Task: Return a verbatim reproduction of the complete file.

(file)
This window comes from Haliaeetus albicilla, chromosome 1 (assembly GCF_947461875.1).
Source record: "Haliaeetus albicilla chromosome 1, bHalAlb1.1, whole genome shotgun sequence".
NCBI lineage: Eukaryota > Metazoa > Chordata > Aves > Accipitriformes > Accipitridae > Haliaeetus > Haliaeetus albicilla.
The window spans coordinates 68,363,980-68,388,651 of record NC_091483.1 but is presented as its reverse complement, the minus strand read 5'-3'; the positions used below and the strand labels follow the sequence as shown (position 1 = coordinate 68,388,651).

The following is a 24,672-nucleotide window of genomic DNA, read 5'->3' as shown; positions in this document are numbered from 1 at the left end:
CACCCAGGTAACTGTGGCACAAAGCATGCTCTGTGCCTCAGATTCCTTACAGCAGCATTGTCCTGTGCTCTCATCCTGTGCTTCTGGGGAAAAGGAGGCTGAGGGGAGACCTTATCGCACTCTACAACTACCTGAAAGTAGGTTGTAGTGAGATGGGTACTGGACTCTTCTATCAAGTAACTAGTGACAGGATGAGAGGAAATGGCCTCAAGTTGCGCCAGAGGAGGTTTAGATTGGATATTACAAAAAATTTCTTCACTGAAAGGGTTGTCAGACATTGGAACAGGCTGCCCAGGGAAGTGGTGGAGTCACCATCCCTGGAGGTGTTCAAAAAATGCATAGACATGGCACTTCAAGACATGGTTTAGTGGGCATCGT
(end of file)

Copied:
This window comes from Haliaeetus albicilla, chromosome 1 (assembly GCF_947461875.1).
Source record: "Haliaeetus albicilla chromosome 1, bHalAlb1.1, whole genome shotgun sequence".
NCBI lineage: Eukaryota > Metazoa > Chordata > Aves > Accipitriformes > Accipitridae > Haliaeetus > Haliaeetus albicilla.
The window spans coordinates 68,363,980-68,388,651 of record NC_091483.1 but is presented as its reverse complement, the minus strand read 5'-3'; the positions used below and the strand labels follow the sequence as shown (position 1 = coordinate 68,388,651).

The following is a 24,672-nucleotide window of genomic DNA, read 5'->3' as shown; positions in this document are numbered from 1 at the left end:
CACCCAGGTAACTGTGGCACAAAGCATGCTCTGTGCCTCAGATTCCTTACAGCAGCATTGTCCTGTGCTCTCATCCTGTGCTTCTGGGGAAAAGGAGGCTGAGGGGAGACCTTATCGCACTCTACAACTACCTGAAAGTAGGTTGTAGTGAGATGGGTACTGGACTCTTCTATCAAGTAACTAGTGACAGGATGAGAGGAAATGGCCTCAAGTTGCGCCAGAGGAGGTTTAGATTGGATATTACAAAAAATTTCTTCACTGAAAGGGTTGTCAGACATTGGAACAGGCTGCCCAGGGAAGTGGTGGAGTCACCATCCCTGGAGGTGTTCAAAAAATGCATAGACATGGCACTTCAAGACATGGTTTAGTGGGCATCGT